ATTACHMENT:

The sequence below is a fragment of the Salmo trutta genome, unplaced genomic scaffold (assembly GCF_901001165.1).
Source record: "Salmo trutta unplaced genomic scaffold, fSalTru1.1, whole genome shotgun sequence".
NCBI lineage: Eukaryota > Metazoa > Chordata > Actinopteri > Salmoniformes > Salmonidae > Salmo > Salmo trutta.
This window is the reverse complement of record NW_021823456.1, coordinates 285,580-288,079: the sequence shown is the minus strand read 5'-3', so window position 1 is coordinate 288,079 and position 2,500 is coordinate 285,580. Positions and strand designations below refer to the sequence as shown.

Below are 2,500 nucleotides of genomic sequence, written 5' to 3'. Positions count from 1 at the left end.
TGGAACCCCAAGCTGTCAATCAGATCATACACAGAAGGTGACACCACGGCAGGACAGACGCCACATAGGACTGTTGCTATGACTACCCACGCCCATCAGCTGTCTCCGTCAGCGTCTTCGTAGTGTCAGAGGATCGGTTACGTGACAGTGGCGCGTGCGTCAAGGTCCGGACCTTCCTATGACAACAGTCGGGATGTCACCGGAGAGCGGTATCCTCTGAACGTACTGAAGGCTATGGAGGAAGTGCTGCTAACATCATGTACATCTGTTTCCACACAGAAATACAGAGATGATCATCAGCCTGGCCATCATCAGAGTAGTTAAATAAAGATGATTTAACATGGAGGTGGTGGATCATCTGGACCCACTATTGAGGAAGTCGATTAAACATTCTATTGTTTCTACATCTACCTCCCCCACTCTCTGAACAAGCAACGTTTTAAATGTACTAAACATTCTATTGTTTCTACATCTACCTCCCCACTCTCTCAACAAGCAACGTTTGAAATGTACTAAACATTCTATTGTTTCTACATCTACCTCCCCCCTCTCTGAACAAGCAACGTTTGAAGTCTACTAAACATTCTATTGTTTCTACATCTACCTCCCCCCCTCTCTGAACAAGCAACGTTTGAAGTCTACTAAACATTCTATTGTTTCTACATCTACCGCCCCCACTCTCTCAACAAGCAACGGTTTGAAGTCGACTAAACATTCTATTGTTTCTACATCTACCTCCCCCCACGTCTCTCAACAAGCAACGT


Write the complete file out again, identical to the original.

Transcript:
The sequence below is a fragment of the Salmo trutta genome, unplaced genomic scaffold (assembly GCF_901001165.1).
Source record: "Salmo trutta unplaced genomic scaffold, fSalTru1.1, whole genome shotgun sequence".
NCBI lineage: Eukaryota > Metazoa > Chordata > Actinopteri > Salmoniformes > Salmonidae > Salmo > Salmo trutta.
This window is the reverse complement of record NW_021823456.1, coordinates 285,580-288,079: the sequence shown is the minus strand read 5'-3', so window position 1 is coordinate 288,079 and position 2,500 is coordinate 285,580. Positions and strand designations below refer to the sequence as shown.

Below are 2,500 nucleotides of genomic sequence, written 5' to 3'. Positions count from 1 at the left end.
TGGAACCCCAAGCTGTCAATCAGATCATACACAGAAGGTGACACCACGGCAGGACAGACGCCACATAGGACTGTTGCTATGACTACCCACGCCCATCAGCTGTCTCCGTCAGCGTCTTCGTAGTGTCAGAGGATCGGTTACGTGACAGTGGCGCGTGCGTCAAGGTCCGGACCTTCCTATGACAACAGTCGGGATGTCACCGGAGAGCGGTATCCTCTGAACGTACTGAAGGCTATGGAGGAAGTGCTGCTAACATCATGTACATCTGTTTCCACACAGAAATACAGAGATGATCATCAGCCTGGCCATCATCAGAGTAGTTAAATAAAGATGATTTAACATGGAGGTGGTGGATCATCTGGACCCACTATTGAGGAAGTCGATTAAACATTCTATTGTTTCTACATCTACCTCCCCCACTCTCTGAACAAGCAACGTTTTAAATGTACTAAACATTCTATTGTTTCTACATCTACCTCCCCACTCTCTCAACAAGCAACGTTTGAAATGTACTAAACATTCTATTGTTTCTACATCTACCTCCCCCCTCTCTGAACAAGCAACGTTTGAAGTCTACTAAACATTCTATTGTTTCTACATCTACCTCCCCCCCTCTCTGAACAAGCAACGTTTGAAGTCTACTAAACATTCTATTGTTTCTACATCTACCGCCCCCACTCTCTCAACAAGCAACGGTTTGAAGTCGACTAAACATTCTATTGTTTCTACATCTACCTCCCCCCACGTCTCTCAACAAGCAACGT